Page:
Fresh concern has been raised about the spread of disinformation and propaganda during the COVID-19 crisis. Russia and China, in particular, have come under the spotlight for allegedly disseminating “fake news” about the pandemic.
The issue was the focus of an online debate on Thursday organised by the European Foundation for Democracy, in cooperation with the U.S. Mission to the European Union and European Values Centre for Security Policy.
A keynote speaker, Jakub Janda, director of European Values at the Centre for Security Policy, said the aim of such disinformation was to try to silence the opposition, a current example being the Chinese government “taking over” Hong Kong. This, he said, showed: “China cannot be trusted.”
Another aim of what China does now and what Russia has done in the past, most recently in 2014 when it invaded Ukraine, is to spread “massive disinformation campaigns.”
He added: “China tries to deflect blame. That is what Russia does and what the Chinese are doing on an even larger scale.
“They say we (China) are not responsible for anything and we did nothing wrong (on the pandemic). It wants to promote an image that China is a saviour for us all and that it should be trusted by Europe, that it will come to the rescue of us. They also tell us not to trust the Americans.”
This “strategic disinformation” is organised and spread by people working on behalf of China, he said. “China also uses economic blackmail, saying ‘if you do something that China does not like we will blackmail you economically. They did this recently with the German government over 5G.”
The discussion examined differences and similarities between Russian and Chinese strategies aiming at destabilizing Western societies. The discussion also examined their respective political and economic goals.
Balkan Devlen, associate professor at the University of Copenhagen and senior fellow at the Macdonald-Laurier Institute, focused on similar practices by Russia including “economic blackmail” and the spread of disinformation.
He said: “The Kremlin is trying to undermine the West and Western order by sowing disorder.Doing this is in the interests of Putin’s regime. The idea is to make alternative liberal democracies in the West look bad and non functioning.
“Russia realizes it has a narrow window of opportunity to be able to shape the international order in the near future. Creating distraction and confusion in the West serves a purpose, that is, to help Russia play an outsized role compared to its capabilities.
“If other countries are distracted by the health crisis and also by domestic issues and are not paying attention to Russia, Russia can also further extend its control and its sphere of influence.
“Russia also tries to deflect blame and undermine trust in western societies by the deliberate spreading of disinformation and I would expect this will be ramped up in the push for a vaccine. The aim is to ensure the West is too busy sorting out its own house to turn its attentions to what Russia is doing.”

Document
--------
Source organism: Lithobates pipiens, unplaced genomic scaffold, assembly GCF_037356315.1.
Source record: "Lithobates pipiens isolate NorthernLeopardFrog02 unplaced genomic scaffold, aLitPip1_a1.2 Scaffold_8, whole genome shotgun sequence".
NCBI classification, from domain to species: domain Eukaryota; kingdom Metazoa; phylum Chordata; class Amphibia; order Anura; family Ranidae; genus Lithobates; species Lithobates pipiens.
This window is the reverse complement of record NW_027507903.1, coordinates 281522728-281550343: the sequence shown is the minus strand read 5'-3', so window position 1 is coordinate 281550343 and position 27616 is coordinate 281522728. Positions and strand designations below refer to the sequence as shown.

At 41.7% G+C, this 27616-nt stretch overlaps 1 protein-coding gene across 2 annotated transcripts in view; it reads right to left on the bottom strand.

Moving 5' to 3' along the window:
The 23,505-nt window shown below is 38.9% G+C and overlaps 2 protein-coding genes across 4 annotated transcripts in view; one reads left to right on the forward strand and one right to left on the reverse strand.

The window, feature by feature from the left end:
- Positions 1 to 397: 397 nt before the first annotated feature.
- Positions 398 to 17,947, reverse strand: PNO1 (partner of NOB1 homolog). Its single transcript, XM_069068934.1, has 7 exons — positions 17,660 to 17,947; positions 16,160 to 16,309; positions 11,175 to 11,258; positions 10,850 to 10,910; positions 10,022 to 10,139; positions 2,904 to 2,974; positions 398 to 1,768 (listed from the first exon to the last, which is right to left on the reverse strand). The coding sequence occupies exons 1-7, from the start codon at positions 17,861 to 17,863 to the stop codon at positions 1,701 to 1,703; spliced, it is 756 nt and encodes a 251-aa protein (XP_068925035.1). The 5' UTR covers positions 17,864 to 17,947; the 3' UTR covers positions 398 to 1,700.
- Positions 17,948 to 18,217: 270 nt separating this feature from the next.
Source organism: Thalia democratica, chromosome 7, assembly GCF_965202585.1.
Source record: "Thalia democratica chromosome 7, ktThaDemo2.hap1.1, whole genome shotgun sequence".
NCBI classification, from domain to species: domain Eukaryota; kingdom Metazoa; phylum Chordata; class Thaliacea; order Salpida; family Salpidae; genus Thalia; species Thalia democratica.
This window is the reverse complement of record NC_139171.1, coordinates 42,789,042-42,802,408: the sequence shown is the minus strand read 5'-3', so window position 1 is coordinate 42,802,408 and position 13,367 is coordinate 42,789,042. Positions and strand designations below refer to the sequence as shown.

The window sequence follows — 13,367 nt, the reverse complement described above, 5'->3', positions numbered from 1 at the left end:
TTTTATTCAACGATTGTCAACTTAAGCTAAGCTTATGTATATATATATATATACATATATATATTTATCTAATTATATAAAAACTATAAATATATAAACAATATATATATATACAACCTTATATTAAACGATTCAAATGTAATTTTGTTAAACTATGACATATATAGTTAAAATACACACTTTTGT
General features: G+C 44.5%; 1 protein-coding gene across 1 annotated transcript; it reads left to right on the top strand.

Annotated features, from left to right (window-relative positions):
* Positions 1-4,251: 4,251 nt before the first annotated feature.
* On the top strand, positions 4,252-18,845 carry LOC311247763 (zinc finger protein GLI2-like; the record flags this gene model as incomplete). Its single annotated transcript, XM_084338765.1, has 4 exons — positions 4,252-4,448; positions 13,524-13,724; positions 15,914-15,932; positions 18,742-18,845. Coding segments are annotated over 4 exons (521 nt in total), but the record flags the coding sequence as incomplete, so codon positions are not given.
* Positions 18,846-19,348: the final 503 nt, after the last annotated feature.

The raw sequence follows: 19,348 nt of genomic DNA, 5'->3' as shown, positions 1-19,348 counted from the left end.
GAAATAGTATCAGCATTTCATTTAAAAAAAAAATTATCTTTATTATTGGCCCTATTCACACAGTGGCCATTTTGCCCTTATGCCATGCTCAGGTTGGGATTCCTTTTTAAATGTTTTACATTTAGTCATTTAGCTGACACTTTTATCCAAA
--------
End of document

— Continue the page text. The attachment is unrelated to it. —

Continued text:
A third participant, Todd Helmus, a policy analyst at the RAND Corporation, said Russia had been “very prolific” in such practices, with about 38 online propaganda campaigns in the last few years.These include efforts to discredit some political leaders. It has also supported right wing groups, Brexit and attacked Ukraine.
A lot of state organs facilitate such action, including Russia Today and social media channels.
He said: “The idea of such a co-ordinated campaign is to muddy the waters.
“In the last US election, Russia put out 2m tweets and 100,000 Instagram posts targeting very specific audiences. It has put out harsh anti-immigrant and extreme Christian content and on other issues including guns rights.
“A lot of this is aimed at building audiences via Facebook”
He aded: “Has this been effective? I don’t know but who knows what the long term strategy is. The aim is clearly to promote disunity in the U.S. system and radicalize audiences.”
With the coronavirus the Russian aim is “to protect its image. Russia is struggling so it is trying to distract from that. It questions the international response to the crisis. It is all part of a continuation of this fragmentation campaign Russia runs,” he said.
“We are now seeing Russia push out a lot of content about the virus, such as saying washing hands is not effective and by downplaying vaccines. It wants to play down the virus, calling the outbreak a power grab by the media. Russia throws a lot of effort at all this. Some of the claims won’t stick but some will.”
Both China and Russia accuse the west of doing much the same thing but Balkan said “it is not the same”.
Jakob agreed and said: “There is a moral and values based difference between what the West does and what Russia and China do. The West acts legitimately but what we see Russia do and, slowly, China is doing the same, is to buy a clandestine influence. There are many differences.”
When asked about the influence so-called Russian “journalists” have in Brussels, Jakub said that only accredited reporters should have access to the EU institutions such as the European Commission and “not communicators of the Russian government”. He said: “These people should not be given the protection or enjoy the same privileges that journalists receive.
“We need to protect genuine journalists from predators and people pretending to be journalists. We must differentiate between the two because the Russian state-controlled media is running disinformation channels in Brussels. We need to see who is lobbying for who and I have to say I am amazed that the Commission has still not yet got an effective register for lobbyists.”
When asked how much influence Russia might have on future election campaigns, Helmus replied: “I do not think it actually changes the way people vote necessarily but such interference could be used to fuel protests against US society. And pushing certain candidates might also help Russia.”